I’ll start with the positive:

  • The install process was a piece of cake, I’m running a raid controller for my OS drive (raid 0, living on the edge) — and didn’t have to do anything special
  • Updates to the OS through windows update were painless.  I want to say it was less than 10% of the downloads required by my Vista install a few days earlier, though the software isn’t even released yet.
  • Hardware wise, I have had ZERO, 0, problems with Windows Live 7.  not like the handful of hardware issues Vista32-bit had at launch
  • Google Chrome is giving me some issues.  I can get it to work occassionally but it always ends up “crashing” somehow.
  • I actually am not minding IE8, but I miss Chrome
  • Faster.  It’s true, this runs faster out of the box than my tweaked Vista install
  • Clean and easy interface.
  • Lots of room for running applications
  • Most of my old installers worked, a few of the installers had 64-bit versions I had to download
  • Everything with regards to the network seems to respond faster
  • It’s free! (for now)
  • Cleaner Start Menu
  • Higher Windows Experience Ratings

The Bad:

  • IE8 (yes, I don’t mind it, but I dislike having to use it instead of my Chrome)
  • Google Chrome won’t work well
  • Things have obviously moved, and I”m not comfortable with the locations yet.  This is really just me being stubborn
  • It will expire in 2010, and require a purchase

Conclusion

I’m happy with the install and highly recommend it.  I have not lost any productivity.  I’m not sure I’ve gained any though. 

I will continue to report on my experiences.

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Smashing Magazine: 10 Killer WordPress Hacks

Thursday, January 8th, 2009 | Business | No Comments

Smashing Magazine posted an article a few days ago with 10 wordpress hacks, 10 Killer WordPress Hacks.

Read the article for details on how to do them, but the hacks listed are:

  1. Display AdSense Ads to Search Engines Visitors Only
  2. Avoid Duplicate Posts in Multiple Loops
  3. Replacing “Next” and “Previous” Page Links with Pagination (we did that one!)
  4. Automatically Get Images on Post Content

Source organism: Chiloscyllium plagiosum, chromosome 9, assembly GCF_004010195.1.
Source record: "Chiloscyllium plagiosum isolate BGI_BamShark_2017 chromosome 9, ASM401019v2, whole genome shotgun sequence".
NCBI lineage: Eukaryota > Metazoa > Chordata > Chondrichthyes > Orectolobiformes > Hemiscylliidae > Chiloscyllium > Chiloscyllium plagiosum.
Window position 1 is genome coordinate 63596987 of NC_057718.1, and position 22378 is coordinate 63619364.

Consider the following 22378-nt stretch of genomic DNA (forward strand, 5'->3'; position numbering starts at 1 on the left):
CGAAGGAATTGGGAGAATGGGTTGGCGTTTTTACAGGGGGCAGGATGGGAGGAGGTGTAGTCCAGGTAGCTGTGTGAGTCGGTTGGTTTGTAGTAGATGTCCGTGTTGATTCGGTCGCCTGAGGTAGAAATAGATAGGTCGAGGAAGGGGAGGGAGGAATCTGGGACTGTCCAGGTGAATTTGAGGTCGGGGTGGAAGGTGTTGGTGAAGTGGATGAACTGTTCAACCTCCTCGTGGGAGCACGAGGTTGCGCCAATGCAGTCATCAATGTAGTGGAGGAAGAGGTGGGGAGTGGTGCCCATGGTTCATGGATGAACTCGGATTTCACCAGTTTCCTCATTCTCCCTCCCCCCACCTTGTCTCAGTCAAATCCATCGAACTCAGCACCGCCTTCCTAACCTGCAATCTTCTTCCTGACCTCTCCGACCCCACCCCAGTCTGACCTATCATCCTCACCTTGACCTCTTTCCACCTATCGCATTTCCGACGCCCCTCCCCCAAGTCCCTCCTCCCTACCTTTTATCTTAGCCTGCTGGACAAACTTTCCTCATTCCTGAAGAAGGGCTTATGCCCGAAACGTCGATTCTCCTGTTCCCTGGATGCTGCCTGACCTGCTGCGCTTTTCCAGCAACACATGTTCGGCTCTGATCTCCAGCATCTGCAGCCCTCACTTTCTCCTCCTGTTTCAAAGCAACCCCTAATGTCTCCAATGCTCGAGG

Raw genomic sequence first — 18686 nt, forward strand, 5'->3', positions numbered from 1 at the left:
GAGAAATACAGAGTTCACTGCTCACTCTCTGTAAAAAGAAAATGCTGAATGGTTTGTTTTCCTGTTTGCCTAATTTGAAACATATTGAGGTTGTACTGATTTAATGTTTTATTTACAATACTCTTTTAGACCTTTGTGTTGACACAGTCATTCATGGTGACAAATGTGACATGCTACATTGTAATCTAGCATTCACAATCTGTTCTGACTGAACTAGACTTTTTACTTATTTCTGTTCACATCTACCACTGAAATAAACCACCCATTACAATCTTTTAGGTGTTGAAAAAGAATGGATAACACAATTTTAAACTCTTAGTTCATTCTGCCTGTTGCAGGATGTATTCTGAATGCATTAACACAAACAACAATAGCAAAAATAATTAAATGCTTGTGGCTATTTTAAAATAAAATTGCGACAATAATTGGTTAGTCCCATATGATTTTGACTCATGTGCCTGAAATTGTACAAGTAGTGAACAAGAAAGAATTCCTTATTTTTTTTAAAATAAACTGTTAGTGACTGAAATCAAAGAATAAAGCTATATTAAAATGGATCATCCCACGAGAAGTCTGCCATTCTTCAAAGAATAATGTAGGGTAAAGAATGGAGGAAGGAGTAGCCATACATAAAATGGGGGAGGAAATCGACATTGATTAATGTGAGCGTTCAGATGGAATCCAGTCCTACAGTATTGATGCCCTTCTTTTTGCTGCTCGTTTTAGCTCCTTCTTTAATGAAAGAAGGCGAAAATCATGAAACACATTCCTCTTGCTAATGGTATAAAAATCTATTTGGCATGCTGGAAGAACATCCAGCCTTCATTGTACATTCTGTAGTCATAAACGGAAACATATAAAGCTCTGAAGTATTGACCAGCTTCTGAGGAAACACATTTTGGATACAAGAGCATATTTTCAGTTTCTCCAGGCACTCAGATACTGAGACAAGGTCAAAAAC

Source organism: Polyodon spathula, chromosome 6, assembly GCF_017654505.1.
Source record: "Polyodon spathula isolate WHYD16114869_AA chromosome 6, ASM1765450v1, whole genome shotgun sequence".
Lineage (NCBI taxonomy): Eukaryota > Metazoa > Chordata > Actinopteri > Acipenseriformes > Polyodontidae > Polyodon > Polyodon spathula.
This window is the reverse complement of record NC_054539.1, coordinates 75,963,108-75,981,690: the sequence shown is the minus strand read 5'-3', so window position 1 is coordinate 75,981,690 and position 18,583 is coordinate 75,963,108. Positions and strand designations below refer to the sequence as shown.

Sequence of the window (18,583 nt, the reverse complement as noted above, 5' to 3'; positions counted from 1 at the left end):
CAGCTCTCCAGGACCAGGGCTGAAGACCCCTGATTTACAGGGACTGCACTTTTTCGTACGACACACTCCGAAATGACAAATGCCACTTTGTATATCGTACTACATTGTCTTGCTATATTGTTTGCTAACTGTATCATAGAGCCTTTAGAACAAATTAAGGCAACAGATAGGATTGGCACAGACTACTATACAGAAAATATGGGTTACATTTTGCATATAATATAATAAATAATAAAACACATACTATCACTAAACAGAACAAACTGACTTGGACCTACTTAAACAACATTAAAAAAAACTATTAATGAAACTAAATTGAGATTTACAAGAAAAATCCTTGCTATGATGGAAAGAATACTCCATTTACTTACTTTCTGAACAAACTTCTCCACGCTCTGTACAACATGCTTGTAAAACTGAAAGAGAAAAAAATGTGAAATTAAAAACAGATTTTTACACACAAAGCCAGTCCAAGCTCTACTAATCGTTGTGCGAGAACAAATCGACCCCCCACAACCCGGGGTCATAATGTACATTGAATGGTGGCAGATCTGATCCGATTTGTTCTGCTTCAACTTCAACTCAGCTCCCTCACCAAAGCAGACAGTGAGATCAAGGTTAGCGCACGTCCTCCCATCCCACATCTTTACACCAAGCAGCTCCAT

5. Create a “Send to Twitter” Button
  6. Using Normal Quotes Instead of Curly Quotes
  7. Deny Comment Posting to No Referrer Requests
  8. Using CSS Sliding Doors in WordPress Navigation
  9. Dsplay a Random Header Image on Your WordPress Blog
  10. List Your Scheduled Posts

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Feedburner, WordPress and Blogs

Monday, September 22nd, 2008 | Business | No Comments

Running and maintaining a blog is a learning experience for me.

First thing I’m learning, there is no instant gratification.

Second, fortunately, there are tons of tools out there to help you.

I’ve just stumbled across a post at TD Creative, with regards to Feedburner.  It highlights some things that feedburner will do for you.

Highly recommended read, I’m looking into it at the moment.

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iPhone interoperability

Tuesday, September 2nd, 2008 | Business, Personal | No Comments

As a follow-up, it has been confirmed that the iPhone WordPress application on iTunes works very well (at least for me).

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Flash and WordPress integrate easily

Tuesday, August 26th, 2008 | Business | No Comments

After a few quick tests, I was able to modify the actionscript libraries slightly to pull WordPress blog entries into a flash website.

Please check out this great article on xmlrpc and integrating flash with WordPress.

Final results will be posted soon.  My goal is to have the website react to live posts via wordpress, and leverage wordpress as a CMS “on the go” using the iphone WordPress application to post “Press Releases” on my website remotely.

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Integrating wordpress, xml, and flash

Tuesday, August 26th, 2008 | Business | No Comments

I am experimenting on integrating the wordpress application with my flash front end, through the RSS XML conduit. 

I’ll post any results — of course if there are no results, you may not see anything at all!